So much insanity in ever area these days. Appears someone likes chaos.
1. Threaten to hold back a straight-A student for serving her country. A 13-year-old, straight-A student in the Washington D.C. school system was recently labeled a truant. Her crime: excelling at the piano. The young girl is so gifted musically that she has played around the world and was hand-picked to serve as an international music ambassador by a prestigious foundation. So, she travels a good bit. But … she has maintained straight-A grades anyway. Though the D.C. school district does have the ability to override its attendance policy for extenuating circumstances, the wise owls atop the failing district decided that being a prodigy on a global level just doesn’t cut the mustard.
2. Arrest a frightened teenager for checking in on her sick mother. In Houston, a teenager at Sam Houston High was using her cellphone to deal with a family emergency — her ill mother. The school’s assistant principal demanded the teen’s phone because of an asinine policy about cellphone usage on campus. The teen refused because — again — she was dealing with a family emergency. But the assistant principal, displaying an amazing grasp of rationality, had already called for back-up — the police! And thus it was that a 4’10”, 70-pound girl, upset about her ill mother, found herself on the ground, the victim of jackbooted oppression. One cop pressed his knee on her skull while a second sat on her legs and handcuffed her. A third loomed nearby — you know, just in case the 4’10”, 70-pound villain overpowered the two substantially larger men of law and order.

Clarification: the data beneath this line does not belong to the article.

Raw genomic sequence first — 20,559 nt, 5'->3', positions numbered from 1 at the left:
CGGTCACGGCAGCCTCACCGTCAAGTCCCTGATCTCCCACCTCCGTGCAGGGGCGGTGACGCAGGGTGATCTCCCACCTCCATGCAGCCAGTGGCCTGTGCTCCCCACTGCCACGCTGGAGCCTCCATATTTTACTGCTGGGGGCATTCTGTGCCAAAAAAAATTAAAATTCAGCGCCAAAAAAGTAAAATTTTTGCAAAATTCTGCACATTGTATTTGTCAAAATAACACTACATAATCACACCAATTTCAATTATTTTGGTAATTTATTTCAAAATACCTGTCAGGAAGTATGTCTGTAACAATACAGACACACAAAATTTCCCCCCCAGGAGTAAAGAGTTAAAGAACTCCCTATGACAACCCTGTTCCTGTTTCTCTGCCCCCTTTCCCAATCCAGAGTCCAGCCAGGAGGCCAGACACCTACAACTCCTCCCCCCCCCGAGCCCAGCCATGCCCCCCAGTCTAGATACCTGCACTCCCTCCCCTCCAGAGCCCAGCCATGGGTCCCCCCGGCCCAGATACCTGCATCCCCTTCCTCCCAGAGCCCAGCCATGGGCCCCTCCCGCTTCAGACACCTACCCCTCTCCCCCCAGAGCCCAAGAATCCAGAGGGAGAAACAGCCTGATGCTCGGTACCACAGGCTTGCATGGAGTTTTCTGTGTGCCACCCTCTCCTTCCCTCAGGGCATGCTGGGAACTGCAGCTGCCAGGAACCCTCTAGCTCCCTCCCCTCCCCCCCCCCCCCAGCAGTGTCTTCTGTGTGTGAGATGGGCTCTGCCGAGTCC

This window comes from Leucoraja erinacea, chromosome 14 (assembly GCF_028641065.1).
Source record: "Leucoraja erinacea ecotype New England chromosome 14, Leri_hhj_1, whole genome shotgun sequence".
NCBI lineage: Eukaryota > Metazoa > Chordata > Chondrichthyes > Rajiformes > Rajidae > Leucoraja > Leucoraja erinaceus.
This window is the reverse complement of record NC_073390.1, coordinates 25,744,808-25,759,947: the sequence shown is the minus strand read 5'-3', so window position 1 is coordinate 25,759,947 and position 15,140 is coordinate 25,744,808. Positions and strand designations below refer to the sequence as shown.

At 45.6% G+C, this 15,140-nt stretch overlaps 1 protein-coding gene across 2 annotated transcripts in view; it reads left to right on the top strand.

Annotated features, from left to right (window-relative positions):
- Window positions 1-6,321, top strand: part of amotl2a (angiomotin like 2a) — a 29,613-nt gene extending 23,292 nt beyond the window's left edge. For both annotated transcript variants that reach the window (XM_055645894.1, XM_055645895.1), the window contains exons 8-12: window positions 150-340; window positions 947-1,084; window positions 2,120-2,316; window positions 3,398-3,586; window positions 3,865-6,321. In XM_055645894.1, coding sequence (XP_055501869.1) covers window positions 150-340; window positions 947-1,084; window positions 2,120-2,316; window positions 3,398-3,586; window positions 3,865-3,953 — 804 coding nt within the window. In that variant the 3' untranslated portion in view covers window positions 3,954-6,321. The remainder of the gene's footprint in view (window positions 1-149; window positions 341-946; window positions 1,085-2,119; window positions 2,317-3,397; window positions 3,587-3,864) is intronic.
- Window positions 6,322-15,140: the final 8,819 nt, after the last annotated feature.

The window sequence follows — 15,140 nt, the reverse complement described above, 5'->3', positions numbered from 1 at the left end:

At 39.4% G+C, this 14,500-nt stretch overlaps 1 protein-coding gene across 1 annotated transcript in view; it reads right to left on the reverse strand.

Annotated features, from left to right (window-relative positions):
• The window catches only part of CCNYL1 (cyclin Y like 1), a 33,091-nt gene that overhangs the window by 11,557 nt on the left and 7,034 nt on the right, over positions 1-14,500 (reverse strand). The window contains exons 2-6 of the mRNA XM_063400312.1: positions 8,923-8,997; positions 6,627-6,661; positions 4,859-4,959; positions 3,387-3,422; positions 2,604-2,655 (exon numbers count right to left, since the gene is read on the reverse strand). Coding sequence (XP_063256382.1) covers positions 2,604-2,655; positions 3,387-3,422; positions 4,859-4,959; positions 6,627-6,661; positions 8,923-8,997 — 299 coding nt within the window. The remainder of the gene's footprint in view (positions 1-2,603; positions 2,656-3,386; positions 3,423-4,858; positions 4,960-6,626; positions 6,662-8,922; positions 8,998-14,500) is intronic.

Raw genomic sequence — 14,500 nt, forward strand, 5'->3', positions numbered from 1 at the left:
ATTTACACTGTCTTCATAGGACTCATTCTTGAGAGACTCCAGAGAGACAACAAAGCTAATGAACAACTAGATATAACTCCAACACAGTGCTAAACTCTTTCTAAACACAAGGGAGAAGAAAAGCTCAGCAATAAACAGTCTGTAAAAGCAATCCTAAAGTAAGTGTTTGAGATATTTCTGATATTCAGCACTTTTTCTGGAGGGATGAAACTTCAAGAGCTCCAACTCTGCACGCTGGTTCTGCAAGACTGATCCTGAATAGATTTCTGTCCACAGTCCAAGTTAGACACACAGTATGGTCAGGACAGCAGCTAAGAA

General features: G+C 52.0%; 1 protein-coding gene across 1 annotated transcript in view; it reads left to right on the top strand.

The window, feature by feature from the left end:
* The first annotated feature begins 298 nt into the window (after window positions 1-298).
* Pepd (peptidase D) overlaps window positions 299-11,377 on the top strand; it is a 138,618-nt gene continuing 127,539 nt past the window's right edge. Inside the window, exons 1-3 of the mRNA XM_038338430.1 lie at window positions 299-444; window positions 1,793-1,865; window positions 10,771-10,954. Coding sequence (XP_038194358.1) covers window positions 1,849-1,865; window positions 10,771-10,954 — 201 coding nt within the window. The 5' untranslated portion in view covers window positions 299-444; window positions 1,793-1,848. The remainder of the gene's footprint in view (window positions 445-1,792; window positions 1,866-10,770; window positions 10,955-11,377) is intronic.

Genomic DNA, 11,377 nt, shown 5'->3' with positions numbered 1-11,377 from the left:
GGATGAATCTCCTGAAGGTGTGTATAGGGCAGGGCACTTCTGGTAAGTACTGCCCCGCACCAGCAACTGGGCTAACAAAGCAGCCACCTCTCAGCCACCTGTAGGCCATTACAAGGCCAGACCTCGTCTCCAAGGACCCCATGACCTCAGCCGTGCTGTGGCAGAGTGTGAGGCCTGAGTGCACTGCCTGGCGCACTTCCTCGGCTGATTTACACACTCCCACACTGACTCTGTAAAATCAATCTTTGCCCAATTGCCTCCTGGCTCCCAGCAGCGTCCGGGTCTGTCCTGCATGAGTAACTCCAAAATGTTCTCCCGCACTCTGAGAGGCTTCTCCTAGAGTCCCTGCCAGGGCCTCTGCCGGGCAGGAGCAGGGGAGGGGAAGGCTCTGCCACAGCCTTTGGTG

3. Throw a student in detention for sharing his lunch. Remember that golden rule you learned as a kid: Sharing is caring? Well, not so much in Weaverville, California. For his act of kindness — sharing part of his chicken burrito with a friend who was hungry — a 13-year-old boy landed in detention. “It seemed like he couldn’t get a normal lunch,” the teen told a local TV station, “so I just wanted to give mine to him because I wasn’t really that hungry and it was just going to go in the garbage if I didn’t eat it.” To which the school responded that sharing food is prohibited because of food allergies and whatnot. That’s a legitimate reason … but detention is not a legitimate response to a non-crime. Weaverville, have you ever considered pulling the student aside to explain why the policy is in place instead of rushing to punish an act of kindness?